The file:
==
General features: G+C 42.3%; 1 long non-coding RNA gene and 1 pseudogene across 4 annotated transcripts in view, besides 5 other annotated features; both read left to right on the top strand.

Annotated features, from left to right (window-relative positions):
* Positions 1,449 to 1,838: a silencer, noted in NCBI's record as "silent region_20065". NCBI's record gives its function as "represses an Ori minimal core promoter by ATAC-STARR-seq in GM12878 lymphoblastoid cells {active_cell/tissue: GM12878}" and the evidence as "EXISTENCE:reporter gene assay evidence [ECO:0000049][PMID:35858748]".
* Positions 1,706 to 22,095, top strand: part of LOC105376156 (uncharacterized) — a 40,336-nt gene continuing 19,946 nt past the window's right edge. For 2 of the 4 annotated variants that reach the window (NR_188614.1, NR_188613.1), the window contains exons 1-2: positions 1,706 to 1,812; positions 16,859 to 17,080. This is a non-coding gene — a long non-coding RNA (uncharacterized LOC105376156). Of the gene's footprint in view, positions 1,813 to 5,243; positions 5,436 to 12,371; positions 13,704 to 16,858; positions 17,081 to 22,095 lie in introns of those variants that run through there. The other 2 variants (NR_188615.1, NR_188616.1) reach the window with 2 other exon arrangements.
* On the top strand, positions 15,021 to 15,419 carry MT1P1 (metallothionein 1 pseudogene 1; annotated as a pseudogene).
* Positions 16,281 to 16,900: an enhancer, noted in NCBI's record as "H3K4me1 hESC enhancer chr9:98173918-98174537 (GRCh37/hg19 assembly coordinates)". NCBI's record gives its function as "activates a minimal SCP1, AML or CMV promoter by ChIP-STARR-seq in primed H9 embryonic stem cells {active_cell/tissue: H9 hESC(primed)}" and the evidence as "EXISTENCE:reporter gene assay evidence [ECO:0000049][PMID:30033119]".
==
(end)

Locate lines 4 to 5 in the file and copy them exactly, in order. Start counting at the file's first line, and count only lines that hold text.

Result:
* Positions 1,706 to 22,095, top strand: part of LOC105376156 (uncharacterized) — a 40,336-nt gene continuing 19,946 nt past the window's right edge. For 2 of the 4 annotated variants that reach the window (NR_188614.1, NR_188613.1), the window contains exons 1-2: positions 1,706 to 1,812; positions 16,859 to 17,080. This is a non-coding gene — a long non-coding RNA (uncharacterized LOC105376156). Of the gene's footprint in view, positions 1,813 to 5,243; positions 5,436 to 12,371; positions 13,704 to 16,858; positions 17,081 to 22,095 lie in introns of those variants that run through there. The other 2 variants (NR_188615.1, NR_188616.1) reach the window with 2 other exon arrangements.
* On the top strand, positions 15,021 to 15,419 carry MT1P1 (metallothionein 1 pseudogene 1; annotated as a pseudogene).